Testing for difference between 2 means • These tests are performed when one wants to compare 2 groups of populations. • For example, is these a difference between average GPAs of students of two universities? Or, are average monthly incomes the same between two groups of people? • The testing procedure is similar to what has been presented in the previous section.

Testing for difference between 2 means • The null hypothesis is always of the form: H • • : μ = μ 0 1 2 The alternative hypothesis can be either of the 3 forms: • μ > μ or 1 2 μ < μ or 1 2 μ ≠ μ 1 2

Testing for difference between 2 means Formula 10 -1, p. 252 The decision rule is the same as before Example problem 10 -8 (page 252 -253) H : μ = μ H : μ ≠ μ 0 1 2 1 1 2

Testing for difference between 2 means 0. 8 – 1. 0 • Z- statistic = -------------- = - 1. 0 √ (0. 36/25) + (0. 64/25) • At α = 0. 05, critical Z = -1. 96 and +1. 96 Decision: Do not reject H 0 • Interpretation: The avg. nicotine contents of two brands of cigarettes are equal.

Problem 4, pg 255 • Is average hourly output of male workers less than that of female workers? • This is a test involving difference of means between two population groups. • Data are given in the table Ho: μ 1 = μ 2; H 1: μ 1 < μ 2 (μ 1 indicates output of males)

• Z-statistic = (150 -153)/√[(70/36) + (74/36)] = -1. 5 • At α = 0. 05, critical Z is -1. 645 • Decision: Do not reject Ho • Interpretation: Average outputs of male and female workers are the same.

Testing for population proportion • • In some cases, we are interested in population proportions rather than population means. For example, are more than 50% of CSULB students females? Or, is a new medicine more than 60% effective? Two hypothesis are: H : p = a given value 0 H : p > a given value OR 1 p < a given value OR p ≠ a given value Example 10 -11 (Page 257 -258)

The test statistic • Z-statistic = (X – n. p)/√[(n. p(1 -p)] • The decision rule is the same as before.

Example problem 10 -12 (pg 259) • A TV program attracts 50% audience. A new anchorperson has been hired. Does the new hire increase audience level? Use 5% level of significance. • Ho: p = 0. 5; H 1: p > 0. 5 • Given n = 100; critical Z = 1. 645 • P = 55/100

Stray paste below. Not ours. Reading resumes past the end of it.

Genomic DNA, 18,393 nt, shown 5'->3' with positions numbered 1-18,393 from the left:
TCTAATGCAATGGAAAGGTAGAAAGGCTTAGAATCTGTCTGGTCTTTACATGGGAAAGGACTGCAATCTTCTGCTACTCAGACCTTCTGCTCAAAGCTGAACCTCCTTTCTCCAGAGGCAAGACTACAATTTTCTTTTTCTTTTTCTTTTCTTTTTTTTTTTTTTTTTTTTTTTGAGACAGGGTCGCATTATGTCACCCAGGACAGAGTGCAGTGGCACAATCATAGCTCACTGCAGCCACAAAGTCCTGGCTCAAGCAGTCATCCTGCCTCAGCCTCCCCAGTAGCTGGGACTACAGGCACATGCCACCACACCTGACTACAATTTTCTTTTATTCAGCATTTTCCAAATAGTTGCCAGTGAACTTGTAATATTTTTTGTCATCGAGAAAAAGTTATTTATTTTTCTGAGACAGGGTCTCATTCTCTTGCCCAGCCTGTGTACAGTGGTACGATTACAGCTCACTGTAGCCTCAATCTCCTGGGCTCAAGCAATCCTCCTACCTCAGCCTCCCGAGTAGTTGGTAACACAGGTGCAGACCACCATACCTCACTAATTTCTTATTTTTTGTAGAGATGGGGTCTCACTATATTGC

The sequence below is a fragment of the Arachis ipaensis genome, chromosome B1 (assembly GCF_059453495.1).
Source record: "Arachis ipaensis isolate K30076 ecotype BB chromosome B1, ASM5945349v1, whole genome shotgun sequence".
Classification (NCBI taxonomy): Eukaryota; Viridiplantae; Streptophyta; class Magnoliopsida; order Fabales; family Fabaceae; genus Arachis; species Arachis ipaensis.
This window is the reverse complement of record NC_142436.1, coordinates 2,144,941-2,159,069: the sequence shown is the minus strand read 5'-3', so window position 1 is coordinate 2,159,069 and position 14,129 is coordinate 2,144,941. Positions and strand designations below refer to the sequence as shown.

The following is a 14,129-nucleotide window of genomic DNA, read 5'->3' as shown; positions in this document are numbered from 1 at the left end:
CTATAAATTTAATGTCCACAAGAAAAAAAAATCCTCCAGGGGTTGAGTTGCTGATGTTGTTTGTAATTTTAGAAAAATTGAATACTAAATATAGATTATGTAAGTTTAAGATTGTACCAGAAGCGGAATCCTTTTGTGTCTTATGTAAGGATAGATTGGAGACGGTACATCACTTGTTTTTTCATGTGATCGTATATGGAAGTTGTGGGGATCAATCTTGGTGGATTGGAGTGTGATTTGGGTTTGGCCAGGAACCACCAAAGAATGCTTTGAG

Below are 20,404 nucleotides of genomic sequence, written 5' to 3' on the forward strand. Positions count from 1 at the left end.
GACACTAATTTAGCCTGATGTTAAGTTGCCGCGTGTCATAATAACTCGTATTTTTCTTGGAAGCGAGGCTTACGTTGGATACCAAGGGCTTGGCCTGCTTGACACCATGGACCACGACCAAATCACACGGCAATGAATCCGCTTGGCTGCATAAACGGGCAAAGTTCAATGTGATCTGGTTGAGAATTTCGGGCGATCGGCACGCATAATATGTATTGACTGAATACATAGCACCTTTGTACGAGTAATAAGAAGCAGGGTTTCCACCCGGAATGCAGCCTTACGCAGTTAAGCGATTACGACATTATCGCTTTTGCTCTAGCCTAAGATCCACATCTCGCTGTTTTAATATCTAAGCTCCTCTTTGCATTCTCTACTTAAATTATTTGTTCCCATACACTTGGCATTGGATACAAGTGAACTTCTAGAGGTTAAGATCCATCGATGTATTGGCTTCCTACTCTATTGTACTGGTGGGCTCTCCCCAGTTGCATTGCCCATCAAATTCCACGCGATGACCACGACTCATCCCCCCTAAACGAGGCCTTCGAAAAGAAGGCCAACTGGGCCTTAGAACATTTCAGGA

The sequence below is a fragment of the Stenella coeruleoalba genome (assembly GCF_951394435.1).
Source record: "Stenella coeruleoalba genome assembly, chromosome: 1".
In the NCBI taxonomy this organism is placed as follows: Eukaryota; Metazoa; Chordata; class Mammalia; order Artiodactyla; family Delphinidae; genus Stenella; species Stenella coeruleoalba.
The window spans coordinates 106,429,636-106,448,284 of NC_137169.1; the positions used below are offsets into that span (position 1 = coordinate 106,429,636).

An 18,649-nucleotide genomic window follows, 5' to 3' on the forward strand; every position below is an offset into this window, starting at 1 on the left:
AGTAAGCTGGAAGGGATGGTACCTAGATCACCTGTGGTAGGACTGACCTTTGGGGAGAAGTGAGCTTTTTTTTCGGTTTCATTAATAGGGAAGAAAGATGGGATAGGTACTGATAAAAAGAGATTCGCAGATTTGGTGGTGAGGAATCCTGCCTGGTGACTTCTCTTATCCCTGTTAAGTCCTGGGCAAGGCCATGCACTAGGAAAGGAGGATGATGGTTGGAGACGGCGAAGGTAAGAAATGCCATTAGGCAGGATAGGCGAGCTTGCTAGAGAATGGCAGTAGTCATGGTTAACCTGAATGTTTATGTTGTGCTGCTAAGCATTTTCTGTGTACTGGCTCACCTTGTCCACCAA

Problem 10 -12, cont. • Z-statistic = (55 -50)/√[(100)(0. 5)] = 1 • Decision: Do not reject Ho • Interpretation: – The audience level has remained the same (at 50%) after hiring the new anchorperson.

Problem 6, pg 261 • An auto manufacturer claims that 20% of customers prefer his products. In a sample of 100 customers, 15 indicate their preferences for his products. At 5% level of significance, can we support his claim? • Ho: p = 0. 2; H 1: p ≠ 0. 2

Problem 6, cont. • Z-statistic = (15 -20)/√[(20)(0. 08)] = -1. 25 • Decision: Do not reject Ho. • Interpretation – The auto manufacturer’s claim cannot be disputed.

Hypothesis Testing • Strength of rejection (p-value) – When we reject a null hypothesis, there is a quantity that describes the strength of rejection. This quantity is called the p-value. – The lower the p-value, the greater the strength of refection. In other words, the lower the pvalue, the greater the strength in the rejection.

What is p-value? • It is the area to right of the calculated value of Z-statistic when the area of rejection is on the right side of the normal curve. When the area of rejection is on the left side of the normal curve, the p-value is the area to the left of the calculated value of the Z-statistic. If there are two area of rejection, add the area to the right of Zstatistic and the area to the left of Zstatistic.

How do we find the P-value? • Let’s take an example problem: • Test if the mean waiting time is less than 3 minutes. • α = 0. 05 • μ = 3, σ = 1, n=50, X=2. 75 • Ho: μ = 3; H 1: μ < 3 • Decision rule: Reject Ho if z-statistic < critical Z • Z-statistic = (2. 75 - 3)/(1/√ 50) = -1. 768 • Critical Z - -1. 645 so we reject Ho. • Interpretation: Mean waiting time is < 3 minutes.

What is the p-value? • Find the area to the left of -1. 768. • This area is the p-value. • P-value = 1. 0 – 0. 9616 = 0. 0384